Drawing Blood: The Basics of a Basic Nursing Skill

Drawing blood is one of the skills required of a registered nurse. While there are phlebotomists that work at the hospital, you can't count on them to always be there when your patient needs an important lab test done. Here are the basic procedures for drawing blood.

Be Confident

If you are calm and collected, your patient will also be calm. An anxious patient is one with disappearing veins, so take a deep breath and be professional. Don't let a preceptor pressure you into doing venipuncture if you don't feel comfortable doing it; it lessens your chance of success.

Assemble Your Supplies and Wash Your Hands

These tools include needles of different gauges, collection tubes like vacutainers (vials that are sealed with negative pressure), needle holders, 2x2 gauze, a tourniquet, gloves, alcohol prep pads, cotton balls and tape or stretch gauze to stop the bleeding after the blood is drawn.

Selection of the Site

For the majority of patients, blood will be drawn from the arm. This graphic shows the most commonly used sites for drawing blood. In reality, each person is anatomically very different, so the site you use will depend on the patient.

Apply the tourniquet snugly, and ask the patient to make a fist. This will cause the veins to appear more prominent. Then, use your fingertips to find a good superficial vein suitable for venipuncture. Ideal veins will be straight and feel bouncy and plump.

Prepare to Poke

Apply your gloves, and cleanse the area with an alcohol swab. "Anchor" the vein by holding it firmly above the insertion site to prevent the vein from rolling away when it is poked.

Stick It

Position the needle bevel up (the bevel is the hole). Insert the needle into the skin at a 15 degree angle. When you break the skin, go quickly until you feel the slight resistance of piercing the vein. The hub of the needle will have a "flash," meaning a tiny bit of blood will appear, letting you know you are in the vein. This is the hard part, and it may take some adjustments. You may have gone too deep and pierced through the vein, or you may be too close to the vein wall and be unable to draw blood. Make small moves to see if you can draw blood in the same stick.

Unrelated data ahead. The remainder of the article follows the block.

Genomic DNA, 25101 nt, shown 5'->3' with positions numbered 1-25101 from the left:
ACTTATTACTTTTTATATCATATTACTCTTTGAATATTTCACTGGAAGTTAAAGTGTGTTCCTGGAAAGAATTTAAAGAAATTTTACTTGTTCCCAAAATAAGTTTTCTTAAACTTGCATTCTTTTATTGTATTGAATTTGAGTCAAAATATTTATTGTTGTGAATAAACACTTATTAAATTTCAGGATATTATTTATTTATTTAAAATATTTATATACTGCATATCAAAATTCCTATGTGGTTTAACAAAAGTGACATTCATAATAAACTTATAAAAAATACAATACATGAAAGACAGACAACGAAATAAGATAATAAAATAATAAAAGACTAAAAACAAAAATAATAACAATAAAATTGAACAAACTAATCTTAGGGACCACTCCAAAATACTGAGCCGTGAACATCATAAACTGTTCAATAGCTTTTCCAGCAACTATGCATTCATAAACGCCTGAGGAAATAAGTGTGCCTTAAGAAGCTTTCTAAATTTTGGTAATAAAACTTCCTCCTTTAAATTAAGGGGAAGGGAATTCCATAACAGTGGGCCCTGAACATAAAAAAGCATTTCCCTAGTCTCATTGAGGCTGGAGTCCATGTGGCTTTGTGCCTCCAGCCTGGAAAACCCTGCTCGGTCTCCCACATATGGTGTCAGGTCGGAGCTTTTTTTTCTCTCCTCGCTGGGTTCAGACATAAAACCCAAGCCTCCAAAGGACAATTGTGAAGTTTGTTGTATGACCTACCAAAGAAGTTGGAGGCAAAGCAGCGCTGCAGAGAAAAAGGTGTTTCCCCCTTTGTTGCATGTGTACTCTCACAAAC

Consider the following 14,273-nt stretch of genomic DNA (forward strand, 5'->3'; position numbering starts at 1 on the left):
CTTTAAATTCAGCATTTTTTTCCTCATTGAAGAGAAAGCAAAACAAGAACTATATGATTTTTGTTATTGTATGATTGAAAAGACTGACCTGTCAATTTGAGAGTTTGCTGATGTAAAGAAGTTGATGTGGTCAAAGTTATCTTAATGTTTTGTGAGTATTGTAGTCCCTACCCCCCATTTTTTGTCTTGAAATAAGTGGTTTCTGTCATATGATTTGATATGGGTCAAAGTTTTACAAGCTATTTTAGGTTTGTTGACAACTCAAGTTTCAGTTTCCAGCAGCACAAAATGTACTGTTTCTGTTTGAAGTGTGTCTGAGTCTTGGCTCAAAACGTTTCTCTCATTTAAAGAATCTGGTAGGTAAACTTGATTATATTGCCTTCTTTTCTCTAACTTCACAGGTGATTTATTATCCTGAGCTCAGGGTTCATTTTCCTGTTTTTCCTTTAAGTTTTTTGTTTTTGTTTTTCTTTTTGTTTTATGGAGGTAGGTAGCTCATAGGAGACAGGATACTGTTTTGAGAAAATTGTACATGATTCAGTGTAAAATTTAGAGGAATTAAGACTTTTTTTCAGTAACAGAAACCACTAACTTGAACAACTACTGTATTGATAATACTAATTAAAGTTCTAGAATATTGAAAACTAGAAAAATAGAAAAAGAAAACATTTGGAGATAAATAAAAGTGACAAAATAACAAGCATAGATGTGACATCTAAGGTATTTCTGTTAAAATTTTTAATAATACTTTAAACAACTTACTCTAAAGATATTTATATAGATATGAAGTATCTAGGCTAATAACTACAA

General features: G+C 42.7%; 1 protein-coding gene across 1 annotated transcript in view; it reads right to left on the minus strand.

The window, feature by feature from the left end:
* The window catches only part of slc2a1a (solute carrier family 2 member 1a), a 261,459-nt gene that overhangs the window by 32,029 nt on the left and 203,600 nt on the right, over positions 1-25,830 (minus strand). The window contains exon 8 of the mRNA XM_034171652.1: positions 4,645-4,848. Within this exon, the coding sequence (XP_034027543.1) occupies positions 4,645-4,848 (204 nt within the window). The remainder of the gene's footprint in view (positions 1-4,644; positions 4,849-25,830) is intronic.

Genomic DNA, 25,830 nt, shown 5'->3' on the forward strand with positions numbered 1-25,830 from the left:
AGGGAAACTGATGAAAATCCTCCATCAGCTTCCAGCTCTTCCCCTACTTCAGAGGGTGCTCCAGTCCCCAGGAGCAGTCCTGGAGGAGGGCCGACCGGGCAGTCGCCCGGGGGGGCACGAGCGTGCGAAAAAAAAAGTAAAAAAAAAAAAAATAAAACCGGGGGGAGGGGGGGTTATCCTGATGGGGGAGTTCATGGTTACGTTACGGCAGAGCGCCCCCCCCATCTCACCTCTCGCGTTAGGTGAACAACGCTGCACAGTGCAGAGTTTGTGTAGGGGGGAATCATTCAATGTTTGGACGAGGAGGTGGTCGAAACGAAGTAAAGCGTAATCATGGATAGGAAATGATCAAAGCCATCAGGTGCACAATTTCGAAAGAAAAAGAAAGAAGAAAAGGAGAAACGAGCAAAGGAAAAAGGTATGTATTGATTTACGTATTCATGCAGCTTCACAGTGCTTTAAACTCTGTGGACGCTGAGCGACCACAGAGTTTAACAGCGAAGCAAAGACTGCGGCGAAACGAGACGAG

Remove the tourniquet, and insert the vacutainer to the opposite side of the needle. If you need multiple vials, hold the needle as steady as possible to minimize pain.

Remove the needle quickly from the vein and hold pressure to the injection site with the gauze. Then tape down the gauze or a cotton ball, and instruct the patient to leave it on for at least 15 minutes. Discard the used needle into a sharps container, and wash your hands.

Remember the following:

  • The only way to become proficient is with practice.
  • Practice finding veins on your friends and family.
  • Don't leave the tourniquet on for longer than one minute or so. If you need more time, remove it, wait for three minutes and then try again.

Tags: associate degree in nursing, LPN, nursing, Registered Nursing, Vocational and Practical Nursing

Kyleigh Roessner RN-BSN

About Kyleigh Roessner RN-BSN

As a newly graduated nurse from Arizona State University's BSN program, I have a unique perspective into the nursing world. I have the recent experience of being a nursing student, as well as the excitement of adapting to life as a new graduate nurse. My social circle includes nurses of many fields and levels of experience as well as physicians in a variety of disciplines. My viewpoint will be of interest to the readers of fortis.edu as they embark on their journey to becoming registered nurses, because of my passion for the field and my experience. View all posts by Kyleigh Roessner RN-BSN →